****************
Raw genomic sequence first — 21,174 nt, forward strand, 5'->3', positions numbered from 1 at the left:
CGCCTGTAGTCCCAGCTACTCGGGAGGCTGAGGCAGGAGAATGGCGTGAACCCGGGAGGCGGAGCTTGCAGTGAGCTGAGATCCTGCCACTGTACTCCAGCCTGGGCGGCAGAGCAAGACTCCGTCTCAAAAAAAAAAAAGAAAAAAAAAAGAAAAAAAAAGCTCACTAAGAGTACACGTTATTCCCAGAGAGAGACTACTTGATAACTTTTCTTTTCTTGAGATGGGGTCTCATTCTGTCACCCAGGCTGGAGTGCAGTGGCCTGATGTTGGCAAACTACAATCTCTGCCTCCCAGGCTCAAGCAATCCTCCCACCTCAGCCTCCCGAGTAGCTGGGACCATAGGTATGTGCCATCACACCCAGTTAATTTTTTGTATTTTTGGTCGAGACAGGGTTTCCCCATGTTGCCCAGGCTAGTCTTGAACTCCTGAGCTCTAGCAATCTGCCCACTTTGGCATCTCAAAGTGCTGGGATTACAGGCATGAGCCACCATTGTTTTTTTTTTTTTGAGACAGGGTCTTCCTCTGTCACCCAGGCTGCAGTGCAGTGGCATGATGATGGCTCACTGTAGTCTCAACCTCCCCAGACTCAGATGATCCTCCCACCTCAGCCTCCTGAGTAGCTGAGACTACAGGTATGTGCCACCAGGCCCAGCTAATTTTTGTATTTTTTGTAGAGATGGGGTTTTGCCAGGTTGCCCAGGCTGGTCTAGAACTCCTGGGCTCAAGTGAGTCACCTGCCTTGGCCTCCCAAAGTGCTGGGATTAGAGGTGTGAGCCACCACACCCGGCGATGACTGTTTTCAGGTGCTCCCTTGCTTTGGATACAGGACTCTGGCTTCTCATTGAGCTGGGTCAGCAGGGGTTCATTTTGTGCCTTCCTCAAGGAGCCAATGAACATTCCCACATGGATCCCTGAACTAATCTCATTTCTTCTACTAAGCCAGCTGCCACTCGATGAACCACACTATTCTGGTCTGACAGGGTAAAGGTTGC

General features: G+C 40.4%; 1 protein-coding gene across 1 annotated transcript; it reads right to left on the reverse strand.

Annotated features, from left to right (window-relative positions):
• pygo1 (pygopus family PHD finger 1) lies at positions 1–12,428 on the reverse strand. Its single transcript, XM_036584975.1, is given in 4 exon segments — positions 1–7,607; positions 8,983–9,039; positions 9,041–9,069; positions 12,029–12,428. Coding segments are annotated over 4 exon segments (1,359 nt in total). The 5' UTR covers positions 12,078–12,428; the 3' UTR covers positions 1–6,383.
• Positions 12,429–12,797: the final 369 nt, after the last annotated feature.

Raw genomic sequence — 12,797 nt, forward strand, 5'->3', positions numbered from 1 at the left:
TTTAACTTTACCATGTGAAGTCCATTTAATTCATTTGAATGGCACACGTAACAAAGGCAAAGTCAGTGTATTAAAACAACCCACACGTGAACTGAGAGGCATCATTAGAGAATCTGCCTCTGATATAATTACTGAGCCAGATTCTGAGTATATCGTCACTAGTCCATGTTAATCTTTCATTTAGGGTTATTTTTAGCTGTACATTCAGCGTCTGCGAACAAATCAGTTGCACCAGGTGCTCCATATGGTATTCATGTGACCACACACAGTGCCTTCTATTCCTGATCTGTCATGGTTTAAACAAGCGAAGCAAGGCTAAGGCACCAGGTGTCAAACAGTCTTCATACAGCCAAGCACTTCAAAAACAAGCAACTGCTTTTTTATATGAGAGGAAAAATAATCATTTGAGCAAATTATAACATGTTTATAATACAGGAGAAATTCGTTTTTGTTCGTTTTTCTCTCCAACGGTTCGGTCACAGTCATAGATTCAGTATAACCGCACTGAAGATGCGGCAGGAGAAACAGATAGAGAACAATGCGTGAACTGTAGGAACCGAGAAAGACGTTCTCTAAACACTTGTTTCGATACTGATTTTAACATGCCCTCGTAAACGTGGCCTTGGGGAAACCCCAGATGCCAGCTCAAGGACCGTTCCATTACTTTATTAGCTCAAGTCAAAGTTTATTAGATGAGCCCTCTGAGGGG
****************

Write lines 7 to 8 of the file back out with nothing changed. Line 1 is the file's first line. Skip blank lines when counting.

Raw genomic sequence — 12,797 nt, forward strand, 5'->3', positions numbered from 1 at the left:
TTTAACTTTACCATGTGAAGTCCATTTAATTCATTTGAATGGCACACGTAACAAAGGCAAAGTCAGTGTATTAAAACAACCCACACGTGAACTGAGAGGCATCATTAGAGAATCTGCCTCTGATATAATTACTGAGCCAGATTCTGAGTATATCGTCACTAGTCCATGTTAATCTTTCATTTAGGGTTATTTTTAGCTGTACATTCAGCGTCTGCGAACAAATCAGTTGCACCAGGTGCTCCATATGGTATTCATGTGACCACACACAGTGCCTTCTATTCCTGATCTGTCATGGTTTAAACAAGCGAAGCAAGGCTAAGGCACCAGGTGTCAAACAGTCTTCATACAGCCAAGCACTTCAAAAACAAGCAACTGCTTTTTTATATGAGAGGAAAAATAATCATTTGAGCAAATTATAACATGTTTATAATACAGGAGAAATTCGTTTTTGTTCGTTTTTCTCTCCAACGGTTCGGTCACAGTCATAGATTCAGTATAACCGCACTGAAGATGCGGCAGGAGAAACAGATAGAGAACAATGCGTGAACTGTAGGAACCGAGAAAGACGTTCTCTAAACACTTGTTTCGATACTGATTTTAACATGCCCTCGTAAACGTGGCCTTGGGGAAACCCCAGATGCCAGCTCAAGGACCGTTCCATTACTTTATTAGCTCAAGTCAAAGTTTATTAGATGAGCCCTCTGAGGGG